Could Air Canada (TSX:AC) Stock Drop to $0?

The COVID-19 pandemic has ravaged Air Canada stock, which may drop to $0 in the coming weeks.

| More on:
Bad apple with good apples

Image source: Getty Images

COVID-19 has proven to be absolutely devastating for the travel and tourism industry. The current state of the aviation sector can be best understood by the fact that airlines are forced to operate one-passenger flights.

A market intelligence report regarding the travel and tourism industry indicates that many airlines all over the world will go under by the end of next month.

Amid such a bleak situation, what are the chances that Air Canada (TSX:AC)(TSX:AC.B) could drop to zero? Let’s try to find that out.

It’s 2003 all over again

Before COVID-19, there was a SARS-CoV strain commonly known as the SARS virus that broke out in 2003. Unlike the coronavirus, SARS didn’t break out and spread across every continent. It was contained and remained concentrated in Asia. Nonetheless, its industrial and economic fallout was felt across the Pacific as well.

For instance, that was the time when Air Canada went into bankruptcy mode and grounded 40 of its planes and slashed its route network by 17%. This time around, the outbreak is far more severe and has hit both domestic and international operations of the airline.

Air Canada has decided to send more than 10,000 of its employees home, including 1,300 managers, because of the “unpredictable extent and duration” of the coronavirus pandemic. After seeing a high of $52 in mid-January, Air Canada’s stock is down by 70% since then.

It is currently trading around $15 with a P/E ratio of 2.79 — one of the lowest valuations in its history. The way things stand today, one can’t say that the stock has seen its worst. In the coming days, Air Canada stock may drop to single-digit territory.

Air Canada is not too big to fail

Many investors think that Air Canada is too big to fail. However, that might not be the case. Firstly, it doesn’t stand on significant market capitalization. When companies with a market cap north of $50 billion are struggling, an entity with a value of around $4 billion is entirely susceptible to bankruptcy.

Also, we must remember the 2003 incident, when Air Canada filed for bankruptcy and took 18 months to recover.

Government may intervene

One of the most persuasive reasons that Air Canada may not drop to zero is a possible bailout package by the government. The Canadian government might not want to replay the 2003 bankruptcy episode all over again.

This time, airlines, including Air Canada, haven’t faltered due to in-house mistakes and policies. Also, the government may need robust cargo operations post-lockdown to revive the economy. These reasons make it all more likely for a bailout to happen for the aviation industry and Air Canada.

Zero or not zero, the stock may remain down

Even if Air Canada doesn’t go bankrupt, and its stock doesn’t drop to $0, it is still a long way for the airline to recover from the TSX bloodbath, where its stock has lost more than half of its value in the last two months. The next two months will be crucial for Air Canada as the COVID-19 situation unfolds.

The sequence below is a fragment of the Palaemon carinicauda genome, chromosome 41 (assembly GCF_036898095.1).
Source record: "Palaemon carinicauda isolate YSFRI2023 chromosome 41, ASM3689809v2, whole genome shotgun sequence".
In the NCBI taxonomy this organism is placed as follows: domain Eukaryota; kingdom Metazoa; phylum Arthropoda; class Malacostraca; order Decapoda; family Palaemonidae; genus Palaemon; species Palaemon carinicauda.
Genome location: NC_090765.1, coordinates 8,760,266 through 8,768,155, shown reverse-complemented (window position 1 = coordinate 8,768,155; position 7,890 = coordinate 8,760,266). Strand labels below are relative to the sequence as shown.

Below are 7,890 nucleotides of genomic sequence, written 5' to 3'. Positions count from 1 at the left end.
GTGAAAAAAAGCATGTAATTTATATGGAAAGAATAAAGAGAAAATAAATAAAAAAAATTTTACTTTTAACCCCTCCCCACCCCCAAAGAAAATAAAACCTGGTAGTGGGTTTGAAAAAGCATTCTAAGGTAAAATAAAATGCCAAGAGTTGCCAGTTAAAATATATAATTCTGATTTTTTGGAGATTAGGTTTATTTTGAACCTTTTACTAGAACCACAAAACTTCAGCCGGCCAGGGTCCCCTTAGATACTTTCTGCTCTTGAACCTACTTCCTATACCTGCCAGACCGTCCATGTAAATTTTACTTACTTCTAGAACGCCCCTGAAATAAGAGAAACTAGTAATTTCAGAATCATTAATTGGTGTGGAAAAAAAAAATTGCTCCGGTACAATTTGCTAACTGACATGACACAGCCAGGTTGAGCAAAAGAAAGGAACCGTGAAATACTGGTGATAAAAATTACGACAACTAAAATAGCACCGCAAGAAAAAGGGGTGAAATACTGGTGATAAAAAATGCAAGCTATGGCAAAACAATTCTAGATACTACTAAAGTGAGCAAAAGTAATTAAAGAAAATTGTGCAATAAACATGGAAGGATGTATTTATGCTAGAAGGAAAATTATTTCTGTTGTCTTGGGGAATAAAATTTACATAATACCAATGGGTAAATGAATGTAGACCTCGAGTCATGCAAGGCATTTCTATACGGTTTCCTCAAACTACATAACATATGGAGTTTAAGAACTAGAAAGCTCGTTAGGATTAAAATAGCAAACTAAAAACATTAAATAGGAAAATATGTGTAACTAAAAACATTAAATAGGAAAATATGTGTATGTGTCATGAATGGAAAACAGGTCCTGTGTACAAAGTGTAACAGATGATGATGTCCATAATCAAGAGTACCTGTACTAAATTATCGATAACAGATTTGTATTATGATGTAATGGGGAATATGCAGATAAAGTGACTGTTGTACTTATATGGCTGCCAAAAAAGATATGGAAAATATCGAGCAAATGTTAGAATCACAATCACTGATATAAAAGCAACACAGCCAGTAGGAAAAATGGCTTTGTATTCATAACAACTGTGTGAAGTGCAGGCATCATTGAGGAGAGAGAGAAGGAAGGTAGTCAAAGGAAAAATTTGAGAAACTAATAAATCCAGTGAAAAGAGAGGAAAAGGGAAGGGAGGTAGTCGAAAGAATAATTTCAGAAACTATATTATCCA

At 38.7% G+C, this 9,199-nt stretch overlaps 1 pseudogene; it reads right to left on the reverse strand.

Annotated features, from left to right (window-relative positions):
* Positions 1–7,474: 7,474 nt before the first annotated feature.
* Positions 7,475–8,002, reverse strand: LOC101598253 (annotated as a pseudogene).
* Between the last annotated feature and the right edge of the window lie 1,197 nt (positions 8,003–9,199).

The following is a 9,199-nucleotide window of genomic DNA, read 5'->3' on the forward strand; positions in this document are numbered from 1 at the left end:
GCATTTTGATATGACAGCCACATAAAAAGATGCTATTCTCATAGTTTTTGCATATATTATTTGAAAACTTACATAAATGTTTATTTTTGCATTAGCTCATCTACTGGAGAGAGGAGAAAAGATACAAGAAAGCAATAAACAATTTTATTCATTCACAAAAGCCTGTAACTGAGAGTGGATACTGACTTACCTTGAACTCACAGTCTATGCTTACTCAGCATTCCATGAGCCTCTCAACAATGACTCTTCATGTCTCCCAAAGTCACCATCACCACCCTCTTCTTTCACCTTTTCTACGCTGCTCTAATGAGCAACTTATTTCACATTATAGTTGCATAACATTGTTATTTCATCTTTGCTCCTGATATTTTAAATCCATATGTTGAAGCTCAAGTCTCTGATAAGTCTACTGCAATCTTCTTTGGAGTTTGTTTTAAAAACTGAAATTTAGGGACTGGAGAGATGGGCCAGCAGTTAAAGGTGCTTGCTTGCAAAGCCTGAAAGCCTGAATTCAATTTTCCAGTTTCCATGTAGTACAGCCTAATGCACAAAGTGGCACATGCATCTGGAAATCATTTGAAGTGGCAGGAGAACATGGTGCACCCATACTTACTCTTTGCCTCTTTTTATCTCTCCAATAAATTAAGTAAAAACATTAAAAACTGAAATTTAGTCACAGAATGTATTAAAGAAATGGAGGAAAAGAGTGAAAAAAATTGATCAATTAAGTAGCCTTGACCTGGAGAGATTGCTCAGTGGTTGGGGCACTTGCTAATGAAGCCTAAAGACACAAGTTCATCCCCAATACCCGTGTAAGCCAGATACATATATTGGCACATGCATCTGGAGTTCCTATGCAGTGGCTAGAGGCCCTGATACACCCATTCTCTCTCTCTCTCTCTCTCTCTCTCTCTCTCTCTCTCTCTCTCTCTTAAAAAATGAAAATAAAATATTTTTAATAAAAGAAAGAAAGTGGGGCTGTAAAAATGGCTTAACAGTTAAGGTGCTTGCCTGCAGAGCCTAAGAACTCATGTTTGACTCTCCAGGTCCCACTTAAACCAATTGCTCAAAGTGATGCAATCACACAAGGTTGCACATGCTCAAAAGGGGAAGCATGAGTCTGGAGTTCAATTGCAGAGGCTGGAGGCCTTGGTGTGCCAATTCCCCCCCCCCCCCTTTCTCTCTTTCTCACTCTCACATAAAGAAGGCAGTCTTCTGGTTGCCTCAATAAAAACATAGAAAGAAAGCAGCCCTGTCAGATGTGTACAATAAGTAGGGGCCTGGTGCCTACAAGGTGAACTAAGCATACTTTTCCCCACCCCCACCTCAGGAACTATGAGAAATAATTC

This article represents the opinion of the writer, who may disagree with the “official” recommendation position of a Motley Fool premium service or advisor. We’re Motley! Questioning an investing thesis — even one of our own — helps us all think critically about investing and make decisions that help us become smarter, happier, and richer, so we sometimes publish articles that may not be in line with recommendations, rankings or other content.

Fool contributor Christopher Liew has no position in any of the stocks mentioned.

More on Dividend Stocks

edit Person using calculator next to charts and graphs
Dividend Stocks

Better Buy: Fortis Stock vs Enbridge

Fortis stock and Enbridge are top dividend stocks on the TSX today. Which stock is better buy for safe dividend…

Read more »

Canadian Dollars
Dividend Stocks

How to Make $1,500 in Passive Income 4 Times a Year

Blue-chip TSX stocks such as Enbridge can enable investors to create game-changing wealth over the long term.

Read more »

Dividend Stocks

TFSA: How to Easily Turn $10,000 Into $500/Year of Passive Income

You don't need to be a stock market expert to turn $10,000 into a $500 of tax-free passive income. Here's…

Read more »

protect, safe, trust
Dividend Stocks

Worried About a Recession? 2 TSX Blue-Chip Stocks to Protect Your Capital

If you fear a recession coming on soon, here are two blue-chip Canadian stocks to add to your portfolio for…

Read more »

Silver coins fall into a piggy bank.
Dividend Stocks

New TFSA Investors: 2 Top TSX Stock to Create a Self-Directed Retirement Fund

Top TSX dividend stocks are now on sale for new TFSA investors.

Read more »

money while you sleep
Dividend Stocks

Worried About the Market? 2 Dividend Stocks That Let You Sleep at Night

Here's why Restaurant Brands (TSX:QSR) and Enbridge (TSX:ENB) are two top dividend stocks to buy in this uncertain market right…

Read more »

money cash dividends
Dividend Stocks

How 1 Absurdly Cheap Stock Can Generate $100 in Monthly Passive Income

You can generate $100 or more in monthly passive income from one high-yield stock trading at an absurdly cheap price…

Read more »

Retirees sip their morning coffee outside.
Dividend Stocks

How I’d Invest $1000 in February to Make Easy Passive Income

Looking to earn some extra passive income in February but don't have much cash? Build an easy portfolio with these…

Read more »